Some larger retailers will dictate the standards that you must meet when they place an order. Department stores, Amazon, and large chain retailers have vendor compliance standards. They receive hundreds of boxes from dozens of manufacturers each day and will specify precisely how each item must be packed, where the bar-code must be placed, and where purchase order numbers should be placed on each box. Factors such as placing a purchase order number on the side of the box instead of on the top, or the right side instead of the left side, can (ridiculously) be a valid reason for a retailer to demand a discount or even return the merchandise if that specification was noted in advance. You will receive standards from large retailers, and the orders placed by these large-scale stores are worth the additional care needed to meet their standards. At this point, since you are new and most likely smaller, you will most likely sell to smaller online stores, boutiques and specialty stores, all who have a more relaxed approach. If you hand write a purchase-order number on the box, a smaller retailer will probably not object. Retailers receiving 50 pieces of an item, not 5,000, do not have the same requirements as the big chain retailers.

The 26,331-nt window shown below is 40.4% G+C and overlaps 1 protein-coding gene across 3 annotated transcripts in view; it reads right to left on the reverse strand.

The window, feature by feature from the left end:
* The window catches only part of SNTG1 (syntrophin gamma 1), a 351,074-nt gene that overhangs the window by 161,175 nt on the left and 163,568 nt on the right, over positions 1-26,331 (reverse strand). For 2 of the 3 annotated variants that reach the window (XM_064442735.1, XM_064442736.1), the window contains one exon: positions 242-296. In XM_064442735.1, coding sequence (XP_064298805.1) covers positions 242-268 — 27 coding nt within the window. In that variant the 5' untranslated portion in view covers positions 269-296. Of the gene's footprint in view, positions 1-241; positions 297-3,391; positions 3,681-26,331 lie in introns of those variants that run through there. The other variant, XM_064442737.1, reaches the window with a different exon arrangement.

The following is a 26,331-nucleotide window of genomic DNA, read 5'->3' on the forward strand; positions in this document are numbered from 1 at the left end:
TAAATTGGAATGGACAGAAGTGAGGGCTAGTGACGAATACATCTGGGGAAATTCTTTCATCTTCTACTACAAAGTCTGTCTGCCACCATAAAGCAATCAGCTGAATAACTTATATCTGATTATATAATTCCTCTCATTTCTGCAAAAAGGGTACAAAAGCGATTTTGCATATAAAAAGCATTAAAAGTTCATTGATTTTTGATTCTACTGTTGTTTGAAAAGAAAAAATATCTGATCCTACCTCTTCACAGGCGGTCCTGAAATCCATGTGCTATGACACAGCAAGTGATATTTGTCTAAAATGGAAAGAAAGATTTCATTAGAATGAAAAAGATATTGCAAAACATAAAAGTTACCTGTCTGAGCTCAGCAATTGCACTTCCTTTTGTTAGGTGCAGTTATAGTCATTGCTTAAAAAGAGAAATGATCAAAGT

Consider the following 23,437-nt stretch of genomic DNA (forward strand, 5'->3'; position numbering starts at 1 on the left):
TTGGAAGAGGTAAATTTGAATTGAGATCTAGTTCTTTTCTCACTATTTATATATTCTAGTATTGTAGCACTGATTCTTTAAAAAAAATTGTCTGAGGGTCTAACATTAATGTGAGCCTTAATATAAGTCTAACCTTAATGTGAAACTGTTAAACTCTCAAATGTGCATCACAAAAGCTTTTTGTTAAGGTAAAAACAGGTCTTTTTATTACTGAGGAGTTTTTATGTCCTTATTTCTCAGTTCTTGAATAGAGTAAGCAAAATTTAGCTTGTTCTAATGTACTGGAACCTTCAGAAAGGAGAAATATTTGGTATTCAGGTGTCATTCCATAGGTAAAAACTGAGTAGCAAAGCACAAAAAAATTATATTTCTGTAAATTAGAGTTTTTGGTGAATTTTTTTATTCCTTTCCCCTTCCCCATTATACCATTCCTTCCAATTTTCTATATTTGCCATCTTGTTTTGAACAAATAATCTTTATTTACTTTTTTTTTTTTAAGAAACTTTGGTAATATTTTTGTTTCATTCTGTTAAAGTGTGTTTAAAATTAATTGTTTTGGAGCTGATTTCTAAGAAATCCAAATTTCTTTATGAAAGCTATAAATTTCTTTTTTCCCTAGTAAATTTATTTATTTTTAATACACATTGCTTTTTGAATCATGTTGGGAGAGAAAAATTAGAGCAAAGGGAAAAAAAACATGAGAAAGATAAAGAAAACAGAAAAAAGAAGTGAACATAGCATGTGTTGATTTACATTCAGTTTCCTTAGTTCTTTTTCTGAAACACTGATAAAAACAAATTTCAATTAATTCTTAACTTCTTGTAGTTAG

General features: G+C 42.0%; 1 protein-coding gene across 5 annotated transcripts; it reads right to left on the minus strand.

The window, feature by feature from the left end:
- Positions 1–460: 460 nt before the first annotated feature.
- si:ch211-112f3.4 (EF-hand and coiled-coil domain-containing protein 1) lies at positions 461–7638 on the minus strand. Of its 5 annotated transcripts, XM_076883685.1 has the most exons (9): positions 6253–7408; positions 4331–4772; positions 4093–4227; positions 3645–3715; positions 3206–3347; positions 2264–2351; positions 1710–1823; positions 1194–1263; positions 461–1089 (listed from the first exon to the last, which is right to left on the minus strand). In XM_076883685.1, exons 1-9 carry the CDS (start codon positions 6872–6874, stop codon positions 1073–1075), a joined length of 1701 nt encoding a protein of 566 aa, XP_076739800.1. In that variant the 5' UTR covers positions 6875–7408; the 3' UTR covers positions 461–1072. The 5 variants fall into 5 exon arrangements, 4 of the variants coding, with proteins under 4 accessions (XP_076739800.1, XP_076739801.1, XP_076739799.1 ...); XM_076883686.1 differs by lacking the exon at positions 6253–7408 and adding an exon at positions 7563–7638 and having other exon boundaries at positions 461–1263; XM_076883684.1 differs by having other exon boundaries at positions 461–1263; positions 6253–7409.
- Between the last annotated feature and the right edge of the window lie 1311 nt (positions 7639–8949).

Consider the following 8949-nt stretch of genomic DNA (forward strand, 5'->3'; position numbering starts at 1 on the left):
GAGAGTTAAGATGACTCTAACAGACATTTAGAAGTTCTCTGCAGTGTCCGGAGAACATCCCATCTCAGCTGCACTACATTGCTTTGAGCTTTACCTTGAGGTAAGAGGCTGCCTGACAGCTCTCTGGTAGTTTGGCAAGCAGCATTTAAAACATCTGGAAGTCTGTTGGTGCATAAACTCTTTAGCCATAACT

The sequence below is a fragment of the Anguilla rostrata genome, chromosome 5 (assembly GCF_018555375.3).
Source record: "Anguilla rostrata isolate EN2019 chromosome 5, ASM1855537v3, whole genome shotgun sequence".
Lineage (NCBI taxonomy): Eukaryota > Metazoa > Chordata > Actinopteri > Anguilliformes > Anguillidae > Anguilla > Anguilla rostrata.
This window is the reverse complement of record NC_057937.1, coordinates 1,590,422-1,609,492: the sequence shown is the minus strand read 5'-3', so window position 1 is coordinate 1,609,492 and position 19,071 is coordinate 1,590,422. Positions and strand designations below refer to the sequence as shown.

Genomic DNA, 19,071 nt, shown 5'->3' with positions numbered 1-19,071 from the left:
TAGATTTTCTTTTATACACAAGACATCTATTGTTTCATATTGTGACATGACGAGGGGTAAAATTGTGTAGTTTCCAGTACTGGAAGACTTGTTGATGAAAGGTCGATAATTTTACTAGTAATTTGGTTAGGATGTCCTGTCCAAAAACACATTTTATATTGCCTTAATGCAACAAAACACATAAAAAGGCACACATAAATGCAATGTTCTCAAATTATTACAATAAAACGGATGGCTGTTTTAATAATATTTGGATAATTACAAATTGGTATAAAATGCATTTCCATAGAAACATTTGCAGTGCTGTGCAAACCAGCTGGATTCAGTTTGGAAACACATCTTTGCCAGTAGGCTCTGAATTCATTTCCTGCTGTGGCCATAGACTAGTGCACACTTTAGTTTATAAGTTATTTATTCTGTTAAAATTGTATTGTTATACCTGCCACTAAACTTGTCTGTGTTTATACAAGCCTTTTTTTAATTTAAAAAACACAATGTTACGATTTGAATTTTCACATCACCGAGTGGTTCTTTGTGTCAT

Regardless of the retailer, there are standards you should always aim to meet – such as that stripes should match at front and back seams, buttonholes should be clipped and uniform in size, hems should not pucker, all hang tags attached in the same spot, and garments packed on hangers should all be hung the same. Production and retail compliance standards are vitally important because if not followed, a retailer can return something to you for what you may feel is an unimportant detail. There are reasons that you can not refuse a return, for example if there is an error on the front or at the top of a garment – if the stitches are puckering or if the plaid doesn’t meet, on the front or at the top, they can return that merchandise and you must take it back. So become aware and learn the common compliance standards. Do not assume every factory will know them. Type out your standards and expectations in you tech packs. Large retailers will provide their own standards, but for those of you dealing with the smaller retailers- you should create your own list and share it with your factories. A great book listing basic compliance standards is the same as mentioned earlier: The Vendor Compliance Handbook, included in the handbook is a compilation of many well-known manufacturers’ standards.